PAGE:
Monday, September 20, 2010

Mary Poppins (Part 1) - from 1910 to 2010

It was one of those summer days near the mountains in 2010 ....

A thunderstorm was brewing as I sat in the comfort of my house, looking out the window, anticipating nature's free light show. And I was not disappointed. Storm clouds gathered. Lightening flashed on the mountain tops. Thunder roared. Then the unexpected happened.

Lightening struck ... our house. Or should say the ham radio antenna nearby. The antenna wires evaporated as a surge of electricity selectively damaged circuits and appliances. The TV set and DVD player were toast as well as our toaster. We had a mess to deal with.

As we waited on insurance and repairs, a concerned neighbor had lent us a spare TV set and we hooked up an old VHS player as replacements were on the way. Meanwhile, I got in touch with my inner child and checked out some classic Disney tapes from our local library. And one of them was "Mary Poppins."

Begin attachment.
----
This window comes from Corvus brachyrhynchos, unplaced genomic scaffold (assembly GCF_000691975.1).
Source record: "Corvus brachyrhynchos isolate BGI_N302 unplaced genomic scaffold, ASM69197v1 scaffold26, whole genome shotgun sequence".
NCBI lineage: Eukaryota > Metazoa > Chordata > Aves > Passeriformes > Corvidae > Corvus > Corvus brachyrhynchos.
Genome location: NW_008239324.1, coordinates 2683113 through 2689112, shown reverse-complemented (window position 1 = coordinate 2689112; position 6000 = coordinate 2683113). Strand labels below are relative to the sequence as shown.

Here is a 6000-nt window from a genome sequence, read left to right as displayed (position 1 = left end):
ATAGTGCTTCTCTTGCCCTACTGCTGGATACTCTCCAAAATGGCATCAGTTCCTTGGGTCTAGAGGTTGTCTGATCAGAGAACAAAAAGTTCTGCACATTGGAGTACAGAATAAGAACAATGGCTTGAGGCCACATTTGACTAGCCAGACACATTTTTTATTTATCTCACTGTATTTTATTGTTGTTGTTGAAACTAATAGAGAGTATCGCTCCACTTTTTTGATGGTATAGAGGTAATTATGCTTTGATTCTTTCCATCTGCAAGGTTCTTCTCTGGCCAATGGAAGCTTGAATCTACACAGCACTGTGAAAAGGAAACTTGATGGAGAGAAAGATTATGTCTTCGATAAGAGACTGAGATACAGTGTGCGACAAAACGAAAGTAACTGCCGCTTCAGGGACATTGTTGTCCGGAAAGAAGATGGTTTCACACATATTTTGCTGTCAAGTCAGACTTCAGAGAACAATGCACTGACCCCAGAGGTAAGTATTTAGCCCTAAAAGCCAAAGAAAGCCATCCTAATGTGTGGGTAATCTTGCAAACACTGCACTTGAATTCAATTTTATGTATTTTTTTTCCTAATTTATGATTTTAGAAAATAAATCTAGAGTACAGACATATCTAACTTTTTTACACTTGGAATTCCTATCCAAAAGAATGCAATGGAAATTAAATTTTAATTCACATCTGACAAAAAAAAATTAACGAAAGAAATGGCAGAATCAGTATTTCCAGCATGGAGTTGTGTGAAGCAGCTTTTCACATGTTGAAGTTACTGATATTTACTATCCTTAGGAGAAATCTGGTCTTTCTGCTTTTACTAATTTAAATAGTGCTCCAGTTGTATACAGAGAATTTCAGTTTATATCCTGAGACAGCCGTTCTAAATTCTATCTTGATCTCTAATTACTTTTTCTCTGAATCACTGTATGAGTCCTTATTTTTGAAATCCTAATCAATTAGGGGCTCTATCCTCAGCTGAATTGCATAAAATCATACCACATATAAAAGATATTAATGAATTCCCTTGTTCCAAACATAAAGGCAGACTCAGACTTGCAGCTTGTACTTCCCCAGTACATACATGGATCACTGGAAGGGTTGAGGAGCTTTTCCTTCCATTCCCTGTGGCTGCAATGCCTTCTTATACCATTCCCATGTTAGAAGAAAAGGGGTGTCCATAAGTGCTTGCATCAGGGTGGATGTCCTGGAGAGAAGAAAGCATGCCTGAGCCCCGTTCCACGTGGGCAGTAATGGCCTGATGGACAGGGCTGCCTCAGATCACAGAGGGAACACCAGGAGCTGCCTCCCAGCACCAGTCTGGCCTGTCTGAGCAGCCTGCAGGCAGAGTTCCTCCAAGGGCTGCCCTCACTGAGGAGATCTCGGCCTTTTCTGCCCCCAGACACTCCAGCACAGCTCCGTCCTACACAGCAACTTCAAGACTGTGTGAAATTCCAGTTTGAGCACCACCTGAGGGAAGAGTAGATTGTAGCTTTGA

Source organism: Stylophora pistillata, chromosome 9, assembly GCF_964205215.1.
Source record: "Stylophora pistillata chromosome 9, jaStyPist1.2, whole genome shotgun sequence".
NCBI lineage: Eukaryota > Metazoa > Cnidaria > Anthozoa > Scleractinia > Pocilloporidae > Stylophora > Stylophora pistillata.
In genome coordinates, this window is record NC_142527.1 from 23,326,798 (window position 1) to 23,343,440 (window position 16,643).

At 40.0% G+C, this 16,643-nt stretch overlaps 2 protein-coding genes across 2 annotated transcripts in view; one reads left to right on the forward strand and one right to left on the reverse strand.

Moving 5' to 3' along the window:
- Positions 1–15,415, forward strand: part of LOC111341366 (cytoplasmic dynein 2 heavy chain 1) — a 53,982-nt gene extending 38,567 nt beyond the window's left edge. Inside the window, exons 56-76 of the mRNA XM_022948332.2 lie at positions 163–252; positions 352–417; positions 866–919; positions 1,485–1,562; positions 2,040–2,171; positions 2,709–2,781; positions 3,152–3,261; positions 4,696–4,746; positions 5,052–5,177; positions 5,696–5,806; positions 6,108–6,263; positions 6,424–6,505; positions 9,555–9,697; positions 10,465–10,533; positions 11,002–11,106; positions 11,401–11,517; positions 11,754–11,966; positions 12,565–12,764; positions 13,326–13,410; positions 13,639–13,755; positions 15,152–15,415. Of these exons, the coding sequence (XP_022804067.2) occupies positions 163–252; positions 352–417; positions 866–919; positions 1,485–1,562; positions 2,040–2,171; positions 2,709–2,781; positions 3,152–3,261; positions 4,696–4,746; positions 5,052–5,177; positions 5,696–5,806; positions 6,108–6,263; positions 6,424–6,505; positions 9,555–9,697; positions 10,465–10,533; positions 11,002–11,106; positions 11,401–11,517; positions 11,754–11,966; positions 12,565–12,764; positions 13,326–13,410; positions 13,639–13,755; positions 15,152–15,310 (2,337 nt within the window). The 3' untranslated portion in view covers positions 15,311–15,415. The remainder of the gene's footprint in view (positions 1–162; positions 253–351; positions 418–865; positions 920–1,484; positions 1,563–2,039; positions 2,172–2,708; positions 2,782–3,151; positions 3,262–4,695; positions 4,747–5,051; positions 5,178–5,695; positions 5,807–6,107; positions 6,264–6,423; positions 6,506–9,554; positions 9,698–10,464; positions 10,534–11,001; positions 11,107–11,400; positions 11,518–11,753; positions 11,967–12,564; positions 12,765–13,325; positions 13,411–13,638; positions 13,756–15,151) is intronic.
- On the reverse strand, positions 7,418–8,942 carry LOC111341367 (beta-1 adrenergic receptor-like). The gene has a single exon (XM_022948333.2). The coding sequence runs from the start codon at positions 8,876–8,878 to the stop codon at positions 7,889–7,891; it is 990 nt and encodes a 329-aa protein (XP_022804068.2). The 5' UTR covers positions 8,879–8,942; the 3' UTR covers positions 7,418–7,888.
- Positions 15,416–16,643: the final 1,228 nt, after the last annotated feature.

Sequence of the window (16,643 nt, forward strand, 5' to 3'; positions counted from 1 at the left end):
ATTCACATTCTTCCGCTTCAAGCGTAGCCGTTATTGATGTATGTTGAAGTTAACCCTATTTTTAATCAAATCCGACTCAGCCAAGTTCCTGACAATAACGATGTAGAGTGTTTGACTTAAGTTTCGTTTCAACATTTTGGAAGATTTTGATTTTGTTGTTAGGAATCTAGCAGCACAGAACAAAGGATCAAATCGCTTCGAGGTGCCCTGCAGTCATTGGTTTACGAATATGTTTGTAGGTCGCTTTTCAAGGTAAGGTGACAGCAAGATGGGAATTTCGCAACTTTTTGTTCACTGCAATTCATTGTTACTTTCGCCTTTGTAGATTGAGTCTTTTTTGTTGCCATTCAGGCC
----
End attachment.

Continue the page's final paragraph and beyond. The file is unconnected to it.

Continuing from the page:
Mary Poppins was good with dealing with messes, wasn't she? Remember "A Spoonful of Sugar Helps the Medicine Go Down?"

I had fond memories of Mary Poppins. Back in the dark ages when I was in grade school, my music teacher had commented how much I looked like Jane Banks, the little girl in the story. I remember some of the silly songs. Can you spell "supercalifragilisticexpialidocious?" When I learned to spell that word, I thought I was quite smart.

After watching the movie, again, as an adult in the 21st century, I saw another dimension. This really wasn't strictly a children's story. The Disney version had a la flavor of Charles Dickens' Christmas Carol, only not as scary, but still quite moving.

After stripping off the icing of magical adventures and fun songs and dance, it seemed that underlying story was about the father, George Banks. Mary Poppins and her friend Bert served as catalysts to precipitate George's release from the gilded cage, which he and society had created from himself.

The movie still has its appeal because it is timeless. What George Banks faced in 1910 is not so different than the crisis many of us are experiencing in 2010. Please hang in there for the next three posts as I make my case and let me know what you think.

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